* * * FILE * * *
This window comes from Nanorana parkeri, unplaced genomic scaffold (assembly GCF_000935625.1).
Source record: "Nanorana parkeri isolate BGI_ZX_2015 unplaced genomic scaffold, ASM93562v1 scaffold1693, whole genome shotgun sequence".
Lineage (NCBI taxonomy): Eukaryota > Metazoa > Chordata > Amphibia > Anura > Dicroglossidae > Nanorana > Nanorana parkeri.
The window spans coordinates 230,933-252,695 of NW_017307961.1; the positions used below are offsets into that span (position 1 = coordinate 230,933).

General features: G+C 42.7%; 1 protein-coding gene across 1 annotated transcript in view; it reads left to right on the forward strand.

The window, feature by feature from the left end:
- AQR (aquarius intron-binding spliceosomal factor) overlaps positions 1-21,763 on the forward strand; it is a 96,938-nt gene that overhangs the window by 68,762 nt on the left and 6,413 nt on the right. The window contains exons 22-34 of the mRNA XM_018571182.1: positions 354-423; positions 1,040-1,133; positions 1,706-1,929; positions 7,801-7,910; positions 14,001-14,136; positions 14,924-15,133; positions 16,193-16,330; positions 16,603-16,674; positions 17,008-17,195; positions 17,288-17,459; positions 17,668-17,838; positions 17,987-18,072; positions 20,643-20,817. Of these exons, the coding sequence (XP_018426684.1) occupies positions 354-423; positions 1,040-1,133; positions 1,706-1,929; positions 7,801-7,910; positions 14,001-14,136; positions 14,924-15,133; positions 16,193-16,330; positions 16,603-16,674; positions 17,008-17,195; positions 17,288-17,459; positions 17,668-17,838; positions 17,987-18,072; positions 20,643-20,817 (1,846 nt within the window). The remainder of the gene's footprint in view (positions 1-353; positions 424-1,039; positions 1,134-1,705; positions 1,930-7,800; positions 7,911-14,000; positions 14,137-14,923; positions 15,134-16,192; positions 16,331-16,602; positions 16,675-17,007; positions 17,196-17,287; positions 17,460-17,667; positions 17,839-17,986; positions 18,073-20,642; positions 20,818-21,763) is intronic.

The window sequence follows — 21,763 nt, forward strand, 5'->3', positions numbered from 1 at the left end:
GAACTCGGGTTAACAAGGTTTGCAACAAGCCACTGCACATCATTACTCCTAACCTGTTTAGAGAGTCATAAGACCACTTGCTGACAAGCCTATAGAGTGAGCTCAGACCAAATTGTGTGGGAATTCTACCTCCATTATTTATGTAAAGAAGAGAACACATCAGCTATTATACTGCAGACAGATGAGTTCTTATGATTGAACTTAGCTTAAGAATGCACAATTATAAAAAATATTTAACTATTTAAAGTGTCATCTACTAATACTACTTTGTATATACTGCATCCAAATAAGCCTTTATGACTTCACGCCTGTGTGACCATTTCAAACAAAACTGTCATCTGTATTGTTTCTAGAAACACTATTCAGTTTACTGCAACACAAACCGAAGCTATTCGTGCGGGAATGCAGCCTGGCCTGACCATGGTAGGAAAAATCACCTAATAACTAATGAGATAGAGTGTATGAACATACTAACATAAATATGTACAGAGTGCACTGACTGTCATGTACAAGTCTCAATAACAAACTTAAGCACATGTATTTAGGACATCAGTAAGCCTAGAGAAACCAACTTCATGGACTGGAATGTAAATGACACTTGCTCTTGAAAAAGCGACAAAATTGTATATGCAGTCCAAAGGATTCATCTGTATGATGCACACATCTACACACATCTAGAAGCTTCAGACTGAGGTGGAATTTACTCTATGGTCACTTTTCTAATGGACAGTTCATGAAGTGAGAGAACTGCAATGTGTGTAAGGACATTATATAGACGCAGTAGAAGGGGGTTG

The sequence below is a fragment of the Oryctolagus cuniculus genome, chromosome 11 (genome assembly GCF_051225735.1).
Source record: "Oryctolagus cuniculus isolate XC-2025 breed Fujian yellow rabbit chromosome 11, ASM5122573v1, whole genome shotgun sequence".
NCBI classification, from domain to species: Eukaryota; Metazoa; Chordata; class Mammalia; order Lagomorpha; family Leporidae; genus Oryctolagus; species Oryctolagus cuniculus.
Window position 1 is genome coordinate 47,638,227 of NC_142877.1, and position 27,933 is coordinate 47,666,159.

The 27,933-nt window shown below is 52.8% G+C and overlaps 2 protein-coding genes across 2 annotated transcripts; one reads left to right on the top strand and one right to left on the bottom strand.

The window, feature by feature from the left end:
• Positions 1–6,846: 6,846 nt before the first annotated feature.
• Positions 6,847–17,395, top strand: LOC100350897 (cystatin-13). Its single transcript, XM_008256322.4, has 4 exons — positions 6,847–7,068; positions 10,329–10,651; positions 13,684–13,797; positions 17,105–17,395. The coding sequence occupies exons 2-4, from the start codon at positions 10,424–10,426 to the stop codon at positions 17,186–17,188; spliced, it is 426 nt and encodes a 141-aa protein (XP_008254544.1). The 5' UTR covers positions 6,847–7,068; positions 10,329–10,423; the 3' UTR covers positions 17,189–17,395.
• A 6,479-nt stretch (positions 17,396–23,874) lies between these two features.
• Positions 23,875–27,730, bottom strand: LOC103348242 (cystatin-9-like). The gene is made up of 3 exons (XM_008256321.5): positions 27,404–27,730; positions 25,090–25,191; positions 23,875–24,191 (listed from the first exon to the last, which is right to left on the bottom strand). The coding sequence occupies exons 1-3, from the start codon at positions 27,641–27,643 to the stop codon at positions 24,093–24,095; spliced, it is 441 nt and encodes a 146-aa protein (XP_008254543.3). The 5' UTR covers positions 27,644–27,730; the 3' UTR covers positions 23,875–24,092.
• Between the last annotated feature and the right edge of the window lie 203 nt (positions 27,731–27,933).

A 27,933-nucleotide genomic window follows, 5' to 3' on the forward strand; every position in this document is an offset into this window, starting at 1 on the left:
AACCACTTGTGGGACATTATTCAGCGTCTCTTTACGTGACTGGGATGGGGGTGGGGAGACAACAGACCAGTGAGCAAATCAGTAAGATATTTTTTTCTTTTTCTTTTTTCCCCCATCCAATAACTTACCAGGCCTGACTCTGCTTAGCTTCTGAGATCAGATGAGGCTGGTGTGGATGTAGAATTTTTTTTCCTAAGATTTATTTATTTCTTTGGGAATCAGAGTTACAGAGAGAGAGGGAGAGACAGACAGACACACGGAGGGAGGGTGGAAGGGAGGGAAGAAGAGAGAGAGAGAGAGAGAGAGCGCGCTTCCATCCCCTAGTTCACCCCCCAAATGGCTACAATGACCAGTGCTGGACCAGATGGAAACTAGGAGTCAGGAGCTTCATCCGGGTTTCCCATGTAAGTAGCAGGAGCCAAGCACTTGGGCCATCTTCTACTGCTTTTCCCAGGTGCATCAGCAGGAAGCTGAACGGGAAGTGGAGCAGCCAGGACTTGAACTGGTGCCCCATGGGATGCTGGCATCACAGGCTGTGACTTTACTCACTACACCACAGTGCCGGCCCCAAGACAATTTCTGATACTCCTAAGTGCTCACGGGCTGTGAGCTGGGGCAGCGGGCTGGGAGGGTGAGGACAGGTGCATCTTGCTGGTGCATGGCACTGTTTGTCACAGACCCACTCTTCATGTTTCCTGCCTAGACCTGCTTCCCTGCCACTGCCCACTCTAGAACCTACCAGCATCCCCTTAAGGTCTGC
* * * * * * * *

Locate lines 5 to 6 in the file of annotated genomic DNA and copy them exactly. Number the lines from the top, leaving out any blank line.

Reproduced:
General features: G+C 42.7%; 1 protein-coding gene across 1 annotated transcript in view; it reads left to right on the forward strand.

The window, feature by feature from the left end: